Capacitive speed sensors 30 work based on the principle of charge-transfer signal acquisition for robust sensing. The acquisition method charges a conductive layer of material (or pad) 34 of unknown capacitance (Cx) to a known potential. The resulting charge is transferred into a measurement capacitor (Cs). The charge cycle is repeated until the voltage across Cs reaches the required voltage. The number of charge-transfer cycles it takes to reach a voltage (Vih) is called signal level of measurement capacitor Cs. Placing a finger on the touch surface introduces an external capacitance (Ct) that increases the amount of charge transferred each cycle and hence it reduces the signal lever/number of transfer cycles required for Cs to reach the voltage. When the number of cycles reduces more than the present threshold, then the sensor is reported as in detect whereas the sensor identifies a false detect when the number of cycles exceeds the present threshold.

Based on the charge transfer principle, the dielectric of the capacitor is the material between the magnetic reader head and pad 34. In an embedded design, dielectric of the capacitor is formed by overlay and FR4 material whereas in a chip plate design, dielectric of the capacitor is formed by the overlay alone. In both designs, the conductive pad forms one of the electrodes of a capacitor. The magnetic reader head acts as the other electrode of the capacitor, which also provides a virtual ground to the resulted capacitor. This is shown in FIG. 12. There are two different especially preferred designs for a capacitive sensor useful in the present invention as a swipe speed detection sensor. The first design is using a copper pad embedded on a top side rear of main PCB 2 and the second design is using a 0.4 mm thick chip plate PCB to elevate the copper pad off of top side rear of main PCB 2 as shown in FIG. 8.

Keeping the sense capacitance value (Cs) unchanged, the separation between the magnetic reader head and the capacitive sensor is critical for the sensitivity of the capacitive sensor. The larger the separation, the less sensitive the capacitive sensor it is. Comparing the two designs, the separation between the magnetic reader head and the capacitive sensor is 0.075 mm in the chip plate design of FIG. 8. This is a much smaller gap distance as compared to approximately 0.5 mm separation distance in the embedded pad design. Therefore, it is expected that the capacitive sensor in the chip plate design has better sensitivity as compared to that in the embedded pad design. Nevertheless, the embedded pad design is simpler as compared to the chip plate design.

The firmware implementation for swipe speed, inch per second (Sips), detection will be based on the time stamps, T1 and T2, marked at the edges of the sensor's touch profile, which is generated when the reader head travels over the capacitive sensor pad of length Lpad. It is important that the detection method is independent of the magnetic reader head. This is because the capacitance and the dimension of the magnetic reader head are different from one reader head to another. The touch-profile method depends only on the length of the sensor pad and any variation of the magnetic reader head will not affect the speed detection accuracy. Hence, the swipe speed in inches per second (Sips) is calculated as:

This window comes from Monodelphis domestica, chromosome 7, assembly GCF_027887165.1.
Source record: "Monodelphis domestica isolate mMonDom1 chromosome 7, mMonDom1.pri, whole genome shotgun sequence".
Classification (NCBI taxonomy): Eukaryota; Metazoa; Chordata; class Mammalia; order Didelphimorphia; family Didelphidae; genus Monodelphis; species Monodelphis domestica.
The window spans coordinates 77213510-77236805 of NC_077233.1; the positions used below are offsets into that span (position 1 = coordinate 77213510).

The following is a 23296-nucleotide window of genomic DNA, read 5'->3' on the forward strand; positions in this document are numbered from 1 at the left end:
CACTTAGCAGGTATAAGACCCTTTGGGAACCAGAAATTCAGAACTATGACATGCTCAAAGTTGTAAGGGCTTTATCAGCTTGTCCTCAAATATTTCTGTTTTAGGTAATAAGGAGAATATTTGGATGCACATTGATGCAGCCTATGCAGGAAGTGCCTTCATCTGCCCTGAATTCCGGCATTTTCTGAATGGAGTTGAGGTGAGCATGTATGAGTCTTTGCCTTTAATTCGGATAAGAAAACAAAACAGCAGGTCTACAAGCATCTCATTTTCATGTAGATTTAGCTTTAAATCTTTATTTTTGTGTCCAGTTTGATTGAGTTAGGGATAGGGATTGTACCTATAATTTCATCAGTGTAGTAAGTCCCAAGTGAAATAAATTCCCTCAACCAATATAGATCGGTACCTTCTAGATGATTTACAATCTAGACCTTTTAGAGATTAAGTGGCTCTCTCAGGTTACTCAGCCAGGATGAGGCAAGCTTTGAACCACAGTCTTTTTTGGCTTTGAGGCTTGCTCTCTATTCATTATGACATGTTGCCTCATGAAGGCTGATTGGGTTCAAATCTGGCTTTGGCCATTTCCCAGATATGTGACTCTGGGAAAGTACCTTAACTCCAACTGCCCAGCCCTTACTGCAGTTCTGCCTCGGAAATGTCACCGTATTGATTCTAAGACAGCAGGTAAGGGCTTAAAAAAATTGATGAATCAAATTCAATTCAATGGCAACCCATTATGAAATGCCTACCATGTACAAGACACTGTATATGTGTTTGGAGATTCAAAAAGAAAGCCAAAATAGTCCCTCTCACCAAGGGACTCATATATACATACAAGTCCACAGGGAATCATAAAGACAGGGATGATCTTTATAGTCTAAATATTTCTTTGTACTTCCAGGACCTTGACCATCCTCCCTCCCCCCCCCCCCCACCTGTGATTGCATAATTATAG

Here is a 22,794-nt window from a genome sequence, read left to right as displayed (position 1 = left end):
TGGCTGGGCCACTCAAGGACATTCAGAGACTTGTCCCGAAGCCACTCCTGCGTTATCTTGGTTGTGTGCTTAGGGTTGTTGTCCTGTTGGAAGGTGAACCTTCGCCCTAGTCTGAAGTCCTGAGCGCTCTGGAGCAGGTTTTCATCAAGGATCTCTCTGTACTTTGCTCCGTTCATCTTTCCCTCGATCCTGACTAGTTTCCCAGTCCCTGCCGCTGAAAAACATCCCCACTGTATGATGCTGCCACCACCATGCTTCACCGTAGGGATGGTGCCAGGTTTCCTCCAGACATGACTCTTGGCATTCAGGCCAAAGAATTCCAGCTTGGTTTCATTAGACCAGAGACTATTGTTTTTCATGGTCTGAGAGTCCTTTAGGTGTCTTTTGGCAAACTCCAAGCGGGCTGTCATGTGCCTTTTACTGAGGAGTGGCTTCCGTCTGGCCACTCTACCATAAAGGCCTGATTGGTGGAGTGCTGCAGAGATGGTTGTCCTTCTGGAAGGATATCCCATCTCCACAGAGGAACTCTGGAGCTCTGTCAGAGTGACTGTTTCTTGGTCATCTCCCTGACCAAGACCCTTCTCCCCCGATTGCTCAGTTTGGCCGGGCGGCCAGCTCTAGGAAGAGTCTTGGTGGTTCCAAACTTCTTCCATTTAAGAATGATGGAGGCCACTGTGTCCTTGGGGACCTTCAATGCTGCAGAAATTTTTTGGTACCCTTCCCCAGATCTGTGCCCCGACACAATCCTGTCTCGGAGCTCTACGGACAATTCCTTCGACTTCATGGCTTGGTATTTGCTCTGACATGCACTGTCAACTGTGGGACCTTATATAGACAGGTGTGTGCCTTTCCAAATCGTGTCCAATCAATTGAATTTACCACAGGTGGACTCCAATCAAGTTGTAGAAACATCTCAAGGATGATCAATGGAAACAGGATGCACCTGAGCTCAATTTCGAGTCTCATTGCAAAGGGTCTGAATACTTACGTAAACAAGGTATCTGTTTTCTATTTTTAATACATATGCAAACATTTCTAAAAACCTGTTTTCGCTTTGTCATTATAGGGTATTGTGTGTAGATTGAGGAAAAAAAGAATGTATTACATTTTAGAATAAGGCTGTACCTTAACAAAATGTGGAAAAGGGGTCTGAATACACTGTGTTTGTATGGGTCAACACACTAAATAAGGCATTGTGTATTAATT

S ips =L pad/(T 2 −T 1)  Equation 1
The sequential flow of firmware in SWIPE state (see FIG. 14) is detailed as:

    • A non-secure chip shall be put into deep sleep mode until it is woken up by the wake up source, WDT timeout/External interrupt, to transition into active/normal state.
    • If the chip is woken up by WDT timeout then it checks for Swipe Long Timeout elapse and enters back to sleep mode until the swipe timeout elapse.
    • If the chip is woken up by an external interrupt source, from one of the trip switch/sensors populated at either side of the card, which in turn decides the direction of the swipe, enables the swipe/capacitive sensor touch profile capture for speed detection until Swipe Short Timeout elapse.
    • As shown in the above, FIG. 13, the difference count from reference to touch is dynamically monitored until the difference count reaches the maximum, where the time stamp T1 is marked. The time stamp T2 shall be marked when the difference count starts decreasing from its maximum value.
    • The swipe speed in inch per second (Sips) will be calculated based on the profile time stamps and capacitive sensor pad length by using Equation A.
    • The swipe speed calculated shall be compared with minimum, medium and maximum speed threshold levels to decide the broadcast data rate through coil terminals. It is especially preferred that there be three discrete levels to broadcast data by broadcaster 40 based on the detected speed: